Saratoga Springs, NY

Make like a high roller at the Travers Stakes.



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BEST WEEKEND TO GO: August 28--30

DISTANCE: 180 mi - about 3 hours 7 min

WHY GO: An adrenaline-fueled summer horse race in a serene, bucolic setting—filled with throngs of racing aficionados—awaits you the weekend of the 140th running of the Travers Stakes in upstate's Saratoga Springs. The equine competition for three-year-olds, dubbed the Midsummer Derby, is held at one of the oldest tracks in the country (built in 1864). It's the crown jewel of the town's venerated racing season and this year takes place on Saturday, August 29. Gates at the Saratoga Race Course (267 Union Ave; 518-584-6200,; general admission $5, clubhouse admission $10, reserved seating extra $18--$25) open at 7am in preparation for the noon post time—when the first of the day's thirteen races begins. (Five of these races are so-called graded stakes—races of note with large purses. This year, three are Grade 1: the $1 million Travers Stakes, the $300,000 NetJets King's Bishop and the $300,000 Ballerina.) Bring comestibles and lay claim to one of the picnic tables in the "backyard" (coolers are welcome), or have breakfast trackside in the first-floor clubhouse and watch the horses warm up before. Two of the best spots for viewing the track are the grandstand and the clubhouse restaurant Turf Terrace, on the third and fourth floors; if you opt for the latter, make a reservation (518-584-6200 or 518-587-5070) and dress up. The Travers Stakes race is one of the last of the day, and takes place around 5:30pm.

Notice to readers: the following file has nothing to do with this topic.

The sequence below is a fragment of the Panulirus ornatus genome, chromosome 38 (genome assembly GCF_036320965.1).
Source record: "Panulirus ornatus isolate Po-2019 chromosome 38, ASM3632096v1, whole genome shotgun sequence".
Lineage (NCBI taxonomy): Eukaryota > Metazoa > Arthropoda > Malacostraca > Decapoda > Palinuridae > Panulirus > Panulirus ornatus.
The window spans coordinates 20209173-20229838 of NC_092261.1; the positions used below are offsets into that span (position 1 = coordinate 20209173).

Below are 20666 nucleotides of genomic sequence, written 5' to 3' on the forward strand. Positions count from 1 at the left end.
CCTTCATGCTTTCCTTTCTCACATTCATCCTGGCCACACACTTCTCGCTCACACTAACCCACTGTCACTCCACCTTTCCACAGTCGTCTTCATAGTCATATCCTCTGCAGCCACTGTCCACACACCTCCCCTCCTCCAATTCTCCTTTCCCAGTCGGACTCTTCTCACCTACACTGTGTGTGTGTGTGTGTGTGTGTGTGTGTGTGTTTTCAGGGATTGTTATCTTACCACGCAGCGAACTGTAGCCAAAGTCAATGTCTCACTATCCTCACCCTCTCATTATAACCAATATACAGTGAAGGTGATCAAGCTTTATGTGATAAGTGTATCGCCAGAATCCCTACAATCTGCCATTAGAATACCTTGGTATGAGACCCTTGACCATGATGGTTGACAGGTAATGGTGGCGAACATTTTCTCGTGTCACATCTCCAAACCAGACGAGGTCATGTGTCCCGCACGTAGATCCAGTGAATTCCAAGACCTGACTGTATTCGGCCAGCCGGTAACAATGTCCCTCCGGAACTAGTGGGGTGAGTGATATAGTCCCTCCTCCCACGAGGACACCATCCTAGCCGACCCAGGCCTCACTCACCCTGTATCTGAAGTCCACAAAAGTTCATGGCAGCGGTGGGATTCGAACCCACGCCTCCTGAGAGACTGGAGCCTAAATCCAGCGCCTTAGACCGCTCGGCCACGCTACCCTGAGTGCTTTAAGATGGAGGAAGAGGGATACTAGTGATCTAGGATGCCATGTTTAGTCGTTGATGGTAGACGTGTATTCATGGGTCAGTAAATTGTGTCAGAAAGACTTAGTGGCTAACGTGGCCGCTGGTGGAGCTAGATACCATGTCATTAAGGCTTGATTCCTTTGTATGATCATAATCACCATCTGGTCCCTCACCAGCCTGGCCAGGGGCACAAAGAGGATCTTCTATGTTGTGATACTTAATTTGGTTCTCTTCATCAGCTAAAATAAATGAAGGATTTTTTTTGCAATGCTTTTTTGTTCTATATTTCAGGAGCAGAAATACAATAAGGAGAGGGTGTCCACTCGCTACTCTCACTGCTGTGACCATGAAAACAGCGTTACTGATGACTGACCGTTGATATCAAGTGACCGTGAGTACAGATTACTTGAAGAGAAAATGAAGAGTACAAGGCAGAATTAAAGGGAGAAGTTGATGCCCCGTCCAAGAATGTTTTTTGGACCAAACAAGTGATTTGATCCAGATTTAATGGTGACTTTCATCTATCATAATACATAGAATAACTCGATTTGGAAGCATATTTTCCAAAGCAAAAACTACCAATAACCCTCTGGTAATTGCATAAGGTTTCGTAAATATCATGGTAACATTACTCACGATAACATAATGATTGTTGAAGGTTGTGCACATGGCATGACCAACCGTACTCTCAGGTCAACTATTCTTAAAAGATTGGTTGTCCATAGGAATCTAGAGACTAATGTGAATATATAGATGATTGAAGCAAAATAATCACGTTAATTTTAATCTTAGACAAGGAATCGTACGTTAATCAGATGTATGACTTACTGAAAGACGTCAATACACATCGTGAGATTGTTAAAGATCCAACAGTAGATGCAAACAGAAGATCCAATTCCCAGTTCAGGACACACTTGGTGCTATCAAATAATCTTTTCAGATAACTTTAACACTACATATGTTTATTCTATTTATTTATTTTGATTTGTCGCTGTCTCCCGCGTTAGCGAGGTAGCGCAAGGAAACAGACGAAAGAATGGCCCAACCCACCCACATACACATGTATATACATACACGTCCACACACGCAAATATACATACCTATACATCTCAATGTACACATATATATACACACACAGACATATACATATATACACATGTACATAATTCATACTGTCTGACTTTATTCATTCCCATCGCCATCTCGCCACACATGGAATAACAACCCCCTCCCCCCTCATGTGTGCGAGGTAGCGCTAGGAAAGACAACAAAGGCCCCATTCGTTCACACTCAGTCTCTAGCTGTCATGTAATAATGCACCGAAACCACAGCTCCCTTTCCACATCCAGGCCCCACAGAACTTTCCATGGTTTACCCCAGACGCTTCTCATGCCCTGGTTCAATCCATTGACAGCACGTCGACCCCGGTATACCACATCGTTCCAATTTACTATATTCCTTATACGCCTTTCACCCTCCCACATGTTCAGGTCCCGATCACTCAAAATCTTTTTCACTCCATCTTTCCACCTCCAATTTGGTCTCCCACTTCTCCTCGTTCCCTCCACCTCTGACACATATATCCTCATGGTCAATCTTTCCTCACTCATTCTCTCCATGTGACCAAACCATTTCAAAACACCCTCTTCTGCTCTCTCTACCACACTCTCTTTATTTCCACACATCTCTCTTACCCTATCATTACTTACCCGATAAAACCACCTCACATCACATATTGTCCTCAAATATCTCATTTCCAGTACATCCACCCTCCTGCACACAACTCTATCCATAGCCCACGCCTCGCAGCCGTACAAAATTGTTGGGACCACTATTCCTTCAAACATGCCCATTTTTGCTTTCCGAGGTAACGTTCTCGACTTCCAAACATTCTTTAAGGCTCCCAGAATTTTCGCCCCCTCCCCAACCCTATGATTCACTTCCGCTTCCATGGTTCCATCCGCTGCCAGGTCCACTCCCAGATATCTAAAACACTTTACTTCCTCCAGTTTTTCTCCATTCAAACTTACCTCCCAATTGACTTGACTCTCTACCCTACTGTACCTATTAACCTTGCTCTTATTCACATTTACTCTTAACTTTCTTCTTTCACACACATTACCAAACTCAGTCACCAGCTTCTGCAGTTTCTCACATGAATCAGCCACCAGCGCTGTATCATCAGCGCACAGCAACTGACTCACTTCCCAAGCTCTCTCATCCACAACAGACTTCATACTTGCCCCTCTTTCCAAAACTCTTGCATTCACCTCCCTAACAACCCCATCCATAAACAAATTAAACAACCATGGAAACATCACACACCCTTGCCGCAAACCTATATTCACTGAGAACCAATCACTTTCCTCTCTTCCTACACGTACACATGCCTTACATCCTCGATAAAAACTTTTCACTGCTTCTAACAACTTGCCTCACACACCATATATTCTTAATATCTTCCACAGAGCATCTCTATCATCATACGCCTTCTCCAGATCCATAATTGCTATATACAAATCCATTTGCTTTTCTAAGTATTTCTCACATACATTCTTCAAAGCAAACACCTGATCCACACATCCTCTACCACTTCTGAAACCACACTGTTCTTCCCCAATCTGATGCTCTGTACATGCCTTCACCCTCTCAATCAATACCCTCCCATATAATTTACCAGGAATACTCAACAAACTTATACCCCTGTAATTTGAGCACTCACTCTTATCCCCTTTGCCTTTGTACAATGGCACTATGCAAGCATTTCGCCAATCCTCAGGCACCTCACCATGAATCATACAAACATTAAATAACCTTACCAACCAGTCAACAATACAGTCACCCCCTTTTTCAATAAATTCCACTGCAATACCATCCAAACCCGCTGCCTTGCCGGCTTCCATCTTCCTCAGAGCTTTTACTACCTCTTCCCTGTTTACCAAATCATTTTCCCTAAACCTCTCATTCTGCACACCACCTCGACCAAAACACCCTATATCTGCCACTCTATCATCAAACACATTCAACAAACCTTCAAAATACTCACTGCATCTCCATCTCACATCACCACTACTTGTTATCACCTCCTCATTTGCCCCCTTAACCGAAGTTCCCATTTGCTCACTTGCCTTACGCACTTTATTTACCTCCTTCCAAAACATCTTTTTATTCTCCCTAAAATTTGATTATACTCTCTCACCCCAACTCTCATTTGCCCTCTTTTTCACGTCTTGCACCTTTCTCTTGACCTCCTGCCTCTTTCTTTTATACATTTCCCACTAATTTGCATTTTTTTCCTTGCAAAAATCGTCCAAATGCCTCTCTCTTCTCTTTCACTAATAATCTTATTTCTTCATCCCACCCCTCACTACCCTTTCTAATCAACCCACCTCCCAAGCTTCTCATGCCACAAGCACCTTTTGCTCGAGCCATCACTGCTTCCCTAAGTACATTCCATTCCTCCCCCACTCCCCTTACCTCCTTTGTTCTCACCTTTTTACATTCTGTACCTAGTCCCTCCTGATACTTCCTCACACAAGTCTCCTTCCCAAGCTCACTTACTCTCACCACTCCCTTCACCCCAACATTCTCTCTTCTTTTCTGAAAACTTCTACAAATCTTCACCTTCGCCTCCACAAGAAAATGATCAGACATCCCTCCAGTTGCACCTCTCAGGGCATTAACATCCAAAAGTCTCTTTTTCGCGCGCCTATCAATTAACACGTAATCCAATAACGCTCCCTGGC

WHY STAY: Thirty-minute, tractor-drawn Backstretch Tours (every 30 minutes, 8--9:30am) are not available on Travers day, but are a must if you're in town Friday or Sunday morning. You'll get a look at starting-gate schooling, a hands-on introduction to working ponies (usually an older, nonracing horse), visit the backstretch barns and take in practice runs on the Oklahoma training track across the street. If you're not completely equined out, stop by the National Museum of Racing and Hall of Fame (191 Union Ave; 800-JOCKEY4,; $7), which has an interactive thoroughbred genealogy chart, a retired starting gate and even a racehorse simulator on which you'll get an idea of what jockeying is really like. Or visit Tang Museum on the Skidmore College campus (815 North Broadway; 518-580-8080, for its "Lives of the Hudson" show, a multidisciplinary examination of the famed river and the industries and cultures it inspired.

WHAT TO EAT: Relative newcomer Grey Gelding (423 Broadway; 518-584-0957, is known for its huge variety of steaks, such as the Capetown version (topped with a creamy sauce of semispicy Peppadew peppers and melted blue cheese); seafood, like the red snapper du monde (blackened and drizzled with a lobster sherry sauce); and its myriad small-vineyard wines. For an eclectic menu of bistro favorites (crab cakes, nioise salad, chicken potpie), try Circus Caf (392 Broadway; 518-583-1106,, done up in a festive, memorabilia-strewn big-top theme.

WHERE TO STAY: Be advised that this is the area's busiest weekend of the year. Reservations are strongly recommended, and the only bargains to be found will be far from the town center or out of town altogether. For a dose of Saratoga's famous 19th-century charm, try the stately Saratoga Arms (497 Broadway; 518-584-1775,; $350--$625 per night; three-night minimum) downtown. More modern but a couple miles from the town center is Longfellows (500 Union Ave; 518-587-0108,; $325--$385 per night, two-night minimum), two of whose buildings are renovated dairy barns built in 1915. A relatively inexpensive option is the Turf & Spa Motel (176 Broadway, 518-584-2550,; $170-$190 per night, four-night minimum).

GET THERE: Finding parking downtown on this weekend can be problematic, so if you plan to stay in the town center, spare yourself the hassle and take Amtrak's Ethan Allen Express ($116--$138 round-trip), a 3.5-hour ride.

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